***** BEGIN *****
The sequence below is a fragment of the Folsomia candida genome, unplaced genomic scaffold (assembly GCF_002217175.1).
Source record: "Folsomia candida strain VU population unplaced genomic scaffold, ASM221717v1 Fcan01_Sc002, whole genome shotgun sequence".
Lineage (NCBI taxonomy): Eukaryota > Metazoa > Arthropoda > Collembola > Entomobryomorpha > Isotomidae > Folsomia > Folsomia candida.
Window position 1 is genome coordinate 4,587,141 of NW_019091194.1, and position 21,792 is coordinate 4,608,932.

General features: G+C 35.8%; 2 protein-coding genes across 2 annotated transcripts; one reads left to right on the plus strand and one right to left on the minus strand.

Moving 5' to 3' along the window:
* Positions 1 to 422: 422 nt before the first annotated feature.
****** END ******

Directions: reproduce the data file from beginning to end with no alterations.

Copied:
The sequence below is a fragment of the Folsomia candida genome, unplaced genomic scaffold (assembly GCF_002217175.1).
Source record: "Folsomia candida strain VU population unplaced genomic scaffold, ASM221717v1 Fcan01_Sc002, whole genome shotgun sequence".
Lineage (NCBI taxonomy): Eukaryota > Metazoa > Arthropoda > Collembola > Entomobryomorpha > Isotomidae > Folsomia > Folsomia candida.
Window position 1 is genome coordinate 4,587,141 of NW_019091194.1, and position 21,792 is coordinate 4,608,932.

General features: G+C 35.8%; 2 protein-coding genes across 2 annotated transcripts; one reads left to right on the plus strand and one right to left on the minus strand.

Moving 5' to 3' along the window:
* Positions 1 to 422: 422 nt before the first annotated feature.